In the 2016 case of R (on the application of Gerber) v Wiltshire Council  EWCA Civ 84, the High Court granted the Claimant, Mr Gerber, an extension of time to bring a claim challenging the grant of planning permission for development of a solar farm on agricultural land. The extension was allowed largely due to assurances that had been given in the Local Planning Authority’s Statement of Community Involvement that owners of properties neighbouring the development site would receive a letter of notification of the planning application. Mr Gerber had not received a letter and first realised that a planning application had been made and granted when development began on site. Other issues related to advice Mr Gerber had (or had not) been given which he said caused him to delay the commencement of proceedings.
In upholding Mr Gerber’s challenge, the judge in the High Court found that there had been serious legal errors in the decision making process. Errors included a failure to give proper consideration to the interests of a nationally protected heritage asset and a failure to observe requirements of EU environmental law, by failing properly to screen the development to decide whether an environmental impact assessment should be carried out.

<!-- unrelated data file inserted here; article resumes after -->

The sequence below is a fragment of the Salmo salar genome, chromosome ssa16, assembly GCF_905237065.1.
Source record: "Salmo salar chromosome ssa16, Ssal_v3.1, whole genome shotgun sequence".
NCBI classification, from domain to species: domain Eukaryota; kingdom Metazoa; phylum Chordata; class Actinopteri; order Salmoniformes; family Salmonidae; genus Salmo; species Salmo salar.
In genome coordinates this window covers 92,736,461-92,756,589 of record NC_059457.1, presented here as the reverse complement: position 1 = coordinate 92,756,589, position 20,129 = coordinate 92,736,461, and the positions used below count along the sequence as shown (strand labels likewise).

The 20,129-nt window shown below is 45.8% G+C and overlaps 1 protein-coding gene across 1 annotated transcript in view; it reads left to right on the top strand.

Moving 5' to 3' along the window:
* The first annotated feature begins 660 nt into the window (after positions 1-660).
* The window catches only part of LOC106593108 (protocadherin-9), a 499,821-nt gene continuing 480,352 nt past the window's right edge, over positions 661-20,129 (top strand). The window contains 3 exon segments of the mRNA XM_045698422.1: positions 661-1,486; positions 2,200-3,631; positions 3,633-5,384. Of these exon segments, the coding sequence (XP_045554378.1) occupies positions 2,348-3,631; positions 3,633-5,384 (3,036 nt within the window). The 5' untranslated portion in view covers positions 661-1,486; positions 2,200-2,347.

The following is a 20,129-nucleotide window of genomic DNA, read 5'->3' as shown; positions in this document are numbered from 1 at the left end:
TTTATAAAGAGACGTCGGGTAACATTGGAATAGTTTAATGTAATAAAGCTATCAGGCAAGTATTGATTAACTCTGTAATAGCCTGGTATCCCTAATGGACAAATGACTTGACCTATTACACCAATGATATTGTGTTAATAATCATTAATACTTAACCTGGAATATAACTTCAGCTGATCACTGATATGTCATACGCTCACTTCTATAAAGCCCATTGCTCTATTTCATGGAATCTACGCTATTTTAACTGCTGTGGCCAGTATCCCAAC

The Court of Appeal overturned the decision of the High Court, setting aside the extension of time that had been granted for Mr Gerber to commence his claim. Having done so, the appeal judges concluded that even if the case had been allowed to proceed, it was one in which discretion should have been exercised in favour of not quashing the planning permission. It was material to the decision that the site operator had presented evidence of prejudice and financial hardship if the planning permission was quashed after such a length of time.